In Auto-Lite the action was brought under the Securities and Exchange Act of 1934 and concerned the implied private right of action for violation of § 14(a) of the Act. The Court held that a party who establishes a violation of the securities laws by their corporation and its officials has a right to be reimbursed by the corporation for the costs of establishing the violation. Mills v. Electric Auto-Lite Co., supra, 396 U.S. at 389, 90 S. Ct. at 624. It should be emphasized again that in Yablonski liability has yet to be established. The Court carefully distinguished the Fleischmann case. It pointed out that the Securities Act did not have the meticulously detailed remedies which Congress gave the Lanham Act. And the degree of similarity in the specificity of remedies between the LMRDA and the Lanham Act has already been noted. Further, in the one private cause of action under LMRDA which is closely analogous to the issue involved in Auto-Lite, the quasi-derivative action under § 501(a), Congress expressly provided for the awarding of attorney's fees.

 In both Fleischmann and Auto-Lite the Court pointed to the judge-made exception of awarding fees where the plaintiff "successfully maintained a suit" that " benefits a group of others in the same manner as himself." Fleischmann Corp. v. Maier Brewing Co., supra, 386 U.S. at 718-719, Mills v. Electric Auto-Lite Co., supra, 396 U.S. at 392, 90 S. Ct. at 625.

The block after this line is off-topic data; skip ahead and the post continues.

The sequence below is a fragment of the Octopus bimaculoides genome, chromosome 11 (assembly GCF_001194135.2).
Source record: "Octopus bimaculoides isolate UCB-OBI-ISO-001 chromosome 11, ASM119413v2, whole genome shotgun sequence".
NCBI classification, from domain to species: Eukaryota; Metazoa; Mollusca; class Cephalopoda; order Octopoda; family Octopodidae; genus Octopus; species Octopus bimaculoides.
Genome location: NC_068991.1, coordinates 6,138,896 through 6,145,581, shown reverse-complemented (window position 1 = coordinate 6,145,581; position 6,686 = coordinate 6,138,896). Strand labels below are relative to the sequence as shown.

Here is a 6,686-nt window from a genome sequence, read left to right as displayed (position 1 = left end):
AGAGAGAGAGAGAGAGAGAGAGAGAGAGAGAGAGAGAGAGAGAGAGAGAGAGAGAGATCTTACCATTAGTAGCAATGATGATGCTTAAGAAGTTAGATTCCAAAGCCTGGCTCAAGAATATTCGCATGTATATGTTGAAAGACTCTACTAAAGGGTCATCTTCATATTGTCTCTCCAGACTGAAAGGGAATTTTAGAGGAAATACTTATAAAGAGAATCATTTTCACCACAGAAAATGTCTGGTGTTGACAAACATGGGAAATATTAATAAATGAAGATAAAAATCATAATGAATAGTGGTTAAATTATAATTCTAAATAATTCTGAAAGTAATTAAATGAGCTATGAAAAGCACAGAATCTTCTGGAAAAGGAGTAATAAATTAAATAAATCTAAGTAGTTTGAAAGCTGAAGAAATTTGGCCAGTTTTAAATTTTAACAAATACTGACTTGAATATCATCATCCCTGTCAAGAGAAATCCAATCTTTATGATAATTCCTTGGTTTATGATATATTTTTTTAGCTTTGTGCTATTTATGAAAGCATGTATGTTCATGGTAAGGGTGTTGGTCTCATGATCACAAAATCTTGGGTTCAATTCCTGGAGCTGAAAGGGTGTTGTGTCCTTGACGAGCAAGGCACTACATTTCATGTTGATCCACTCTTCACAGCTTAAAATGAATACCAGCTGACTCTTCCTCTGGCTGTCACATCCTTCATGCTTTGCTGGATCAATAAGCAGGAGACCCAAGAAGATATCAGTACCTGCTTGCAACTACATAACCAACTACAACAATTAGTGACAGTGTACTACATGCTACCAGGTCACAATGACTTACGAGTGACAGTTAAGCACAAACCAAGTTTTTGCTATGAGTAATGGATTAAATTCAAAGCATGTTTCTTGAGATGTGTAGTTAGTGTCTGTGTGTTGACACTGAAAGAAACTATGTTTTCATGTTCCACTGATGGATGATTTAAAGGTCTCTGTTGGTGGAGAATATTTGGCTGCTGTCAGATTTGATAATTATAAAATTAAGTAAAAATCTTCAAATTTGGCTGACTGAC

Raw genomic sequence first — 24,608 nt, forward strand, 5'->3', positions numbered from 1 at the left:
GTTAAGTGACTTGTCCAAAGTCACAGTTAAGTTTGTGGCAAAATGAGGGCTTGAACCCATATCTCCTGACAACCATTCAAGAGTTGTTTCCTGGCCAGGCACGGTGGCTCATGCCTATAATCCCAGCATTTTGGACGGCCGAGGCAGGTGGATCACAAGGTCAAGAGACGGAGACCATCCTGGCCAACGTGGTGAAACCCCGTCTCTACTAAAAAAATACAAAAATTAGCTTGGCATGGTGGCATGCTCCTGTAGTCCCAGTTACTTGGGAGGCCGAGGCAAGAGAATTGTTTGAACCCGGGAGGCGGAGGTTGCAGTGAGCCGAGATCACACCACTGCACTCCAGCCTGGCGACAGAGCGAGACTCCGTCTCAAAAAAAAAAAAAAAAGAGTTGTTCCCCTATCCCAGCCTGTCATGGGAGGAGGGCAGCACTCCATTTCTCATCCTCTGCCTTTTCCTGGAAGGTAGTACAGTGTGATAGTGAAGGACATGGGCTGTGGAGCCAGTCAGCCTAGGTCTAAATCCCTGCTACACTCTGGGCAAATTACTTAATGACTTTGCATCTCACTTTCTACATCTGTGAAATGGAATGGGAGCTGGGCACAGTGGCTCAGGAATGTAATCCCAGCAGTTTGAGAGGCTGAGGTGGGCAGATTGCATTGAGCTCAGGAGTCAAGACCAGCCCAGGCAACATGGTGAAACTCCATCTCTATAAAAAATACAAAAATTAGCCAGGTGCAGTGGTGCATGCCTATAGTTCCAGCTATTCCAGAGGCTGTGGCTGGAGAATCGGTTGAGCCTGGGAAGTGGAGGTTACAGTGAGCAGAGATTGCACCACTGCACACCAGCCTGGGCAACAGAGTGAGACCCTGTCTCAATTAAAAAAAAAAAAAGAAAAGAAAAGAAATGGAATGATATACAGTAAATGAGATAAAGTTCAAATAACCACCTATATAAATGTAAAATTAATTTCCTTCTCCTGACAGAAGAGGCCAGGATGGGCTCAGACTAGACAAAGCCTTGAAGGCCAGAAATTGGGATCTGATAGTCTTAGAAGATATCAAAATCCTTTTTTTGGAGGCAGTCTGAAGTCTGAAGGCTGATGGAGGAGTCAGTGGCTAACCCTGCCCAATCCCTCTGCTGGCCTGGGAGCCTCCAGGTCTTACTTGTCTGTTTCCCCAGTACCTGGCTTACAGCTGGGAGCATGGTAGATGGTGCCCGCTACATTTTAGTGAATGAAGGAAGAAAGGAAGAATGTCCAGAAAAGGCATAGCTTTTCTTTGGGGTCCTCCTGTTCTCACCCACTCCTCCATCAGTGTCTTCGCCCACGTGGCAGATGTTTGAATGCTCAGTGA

This Court is not satisfied that the suits instituted by Yablonski and dismissed by the Court were intended to or did benefit the union except in the most indirect and theoretical way. Rather, the suits were brought with the primary purpose of aiding Yablonski in his election bid. Accordingly, there is no basis for the award of attorney's fees and they will be denied.

 The issue of violations of § 501(a) and the scope of that section is embraced in the last Yablonski case (C.A. 3436-69) with which the "journal" case has been consolidated and which is yet to be adjudicated. If in that case the plaintiffs are able to establish violations of § 501(a) then an award of attorney's fees under § 501(b) will be appropriate.

 In denying attorney's fees in the cases already dismissed the Court in no way reaches the issue to be decided in C.A. 3436-69.


 In accordance with opinion filed this 22nd day of June, 1970, it is

 Ordered that the motion of the defendants to dismiss C.A. 1662-69, C.A. 1799-69, and C.A. 3061-69 as moot is granted, and it is

 Further Ordered that the motion of the plaintiffs for attorney's fees in C.A. 1662-69, C.A. 1799-69, and C.A. 3061-69 is denied, and it is

 Further Ordered that the motion of both parties to consolidate C.A. 2413-69 with C.A. 3436-69 is granted.


 In accordance with the opinion of this Court filed on June 22, 1970 and the orders of the same date in the related actions captioned C.A. 1662-69, C.A. 1799-69, and C.A. 3061-69, it is this 2nd day of July, 1970.

 Ordered that the motion of the plaintiffs for attorney's fees in C.A. No. 2413-69 is denied insofar as the services claimed to have been rendered are related to the Section 401(c) (29 U.S.C. § 481(c)) aspect of the case.